Who cares about blogging?
These students do:
I’ve been working with several of Meghan’s classrooms during the past week on a World War I lesson. At its core, the lesson is a written analysis assignment. So, the kids are going to hate it, right? You’d be surprised.
Up to this point in my teaching career, I have never seen students so giddy about the prospect of writing and sharing their ideas with one another. I am seeing students that struggle with writing in other classes type what appears to be three single-spaced pages of text , without once becoming fidgety or distracted during a 90 minute block. I highly encourage you to listen to what these students say about blogging, but if you want the Cliff Notes…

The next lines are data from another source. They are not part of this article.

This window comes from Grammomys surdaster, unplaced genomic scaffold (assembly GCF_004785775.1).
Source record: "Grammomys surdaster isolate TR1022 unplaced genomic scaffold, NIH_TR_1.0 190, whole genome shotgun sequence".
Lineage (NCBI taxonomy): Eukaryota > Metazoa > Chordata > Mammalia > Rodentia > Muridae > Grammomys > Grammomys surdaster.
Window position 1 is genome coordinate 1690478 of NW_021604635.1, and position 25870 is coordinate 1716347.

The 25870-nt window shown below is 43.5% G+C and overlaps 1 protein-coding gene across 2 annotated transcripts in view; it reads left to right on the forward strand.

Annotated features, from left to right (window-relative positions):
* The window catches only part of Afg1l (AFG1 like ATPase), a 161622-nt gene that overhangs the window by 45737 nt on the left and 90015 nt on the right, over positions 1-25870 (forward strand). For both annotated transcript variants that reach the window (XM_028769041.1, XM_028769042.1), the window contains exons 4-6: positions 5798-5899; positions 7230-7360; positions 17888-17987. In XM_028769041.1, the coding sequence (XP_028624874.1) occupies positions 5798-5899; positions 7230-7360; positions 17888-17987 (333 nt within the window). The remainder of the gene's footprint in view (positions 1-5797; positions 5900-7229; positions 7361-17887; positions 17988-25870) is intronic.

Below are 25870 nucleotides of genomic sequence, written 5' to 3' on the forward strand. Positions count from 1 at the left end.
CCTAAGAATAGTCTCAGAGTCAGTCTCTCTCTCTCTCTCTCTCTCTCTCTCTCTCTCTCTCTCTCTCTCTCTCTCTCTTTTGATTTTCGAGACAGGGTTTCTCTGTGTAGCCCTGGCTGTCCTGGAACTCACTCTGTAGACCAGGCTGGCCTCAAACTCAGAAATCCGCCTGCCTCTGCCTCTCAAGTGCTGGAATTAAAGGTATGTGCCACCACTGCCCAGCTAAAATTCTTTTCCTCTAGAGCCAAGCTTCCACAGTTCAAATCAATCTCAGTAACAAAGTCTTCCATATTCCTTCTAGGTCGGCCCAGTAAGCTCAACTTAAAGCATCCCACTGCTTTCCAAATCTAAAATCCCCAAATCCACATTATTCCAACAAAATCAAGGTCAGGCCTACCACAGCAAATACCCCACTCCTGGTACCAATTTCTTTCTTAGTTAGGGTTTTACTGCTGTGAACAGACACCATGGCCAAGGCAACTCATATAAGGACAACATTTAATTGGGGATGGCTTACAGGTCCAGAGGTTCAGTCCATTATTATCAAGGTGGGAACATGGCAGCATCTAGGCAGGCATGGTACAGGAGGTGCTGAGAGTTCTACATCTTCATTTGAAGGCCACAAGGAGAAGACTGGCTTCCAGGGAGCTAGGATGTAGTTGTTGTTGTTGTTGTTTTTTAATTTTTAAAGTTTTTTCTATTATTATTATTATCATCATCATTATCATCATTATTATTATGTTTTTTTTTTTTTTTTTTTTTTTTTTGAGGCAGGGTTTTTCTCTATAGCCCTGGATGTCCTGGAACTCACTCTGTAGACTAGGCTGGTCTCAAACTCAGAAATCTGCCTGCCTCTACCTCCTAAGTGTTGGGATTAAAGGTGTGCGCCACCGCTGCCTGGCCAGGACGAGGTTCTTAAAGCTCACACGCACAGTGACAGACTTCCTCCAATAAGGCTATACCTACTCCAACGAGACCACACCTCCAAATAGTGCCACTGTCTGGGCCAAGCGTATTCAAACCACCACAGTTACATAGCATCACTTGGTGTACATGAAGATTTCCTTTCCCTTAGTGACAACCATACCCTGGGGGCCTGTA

- The students enjoy communicating and sharing with one another.
- The blog provides the students with an audience for their work.
- The students enjoy receiving and providing feedback. (Collaboration…)
- It’s “easier” than writing with pen and paper. (The student in the video does not say this, but when she uses the term “easier,” I immediately think about how organization, editing, and drafting are more efficient for me in a digital format. I compose much quicker and effectively than I do on paper).
I don’t believe every writing task should be converted to a blog or digital format. Like anything that’s overdone, blogging can quickly lose its luster, and students will need to be able to write with pen and paper in the workplace (Pen and paper practice also provides the students with stamina for when they need to write 30 thank you notes after Christmas or a birthday – or is that just me?). But, blogs can provide students with a medium to share work they have created, provide and receive critical feedback, and reflect on the learning process.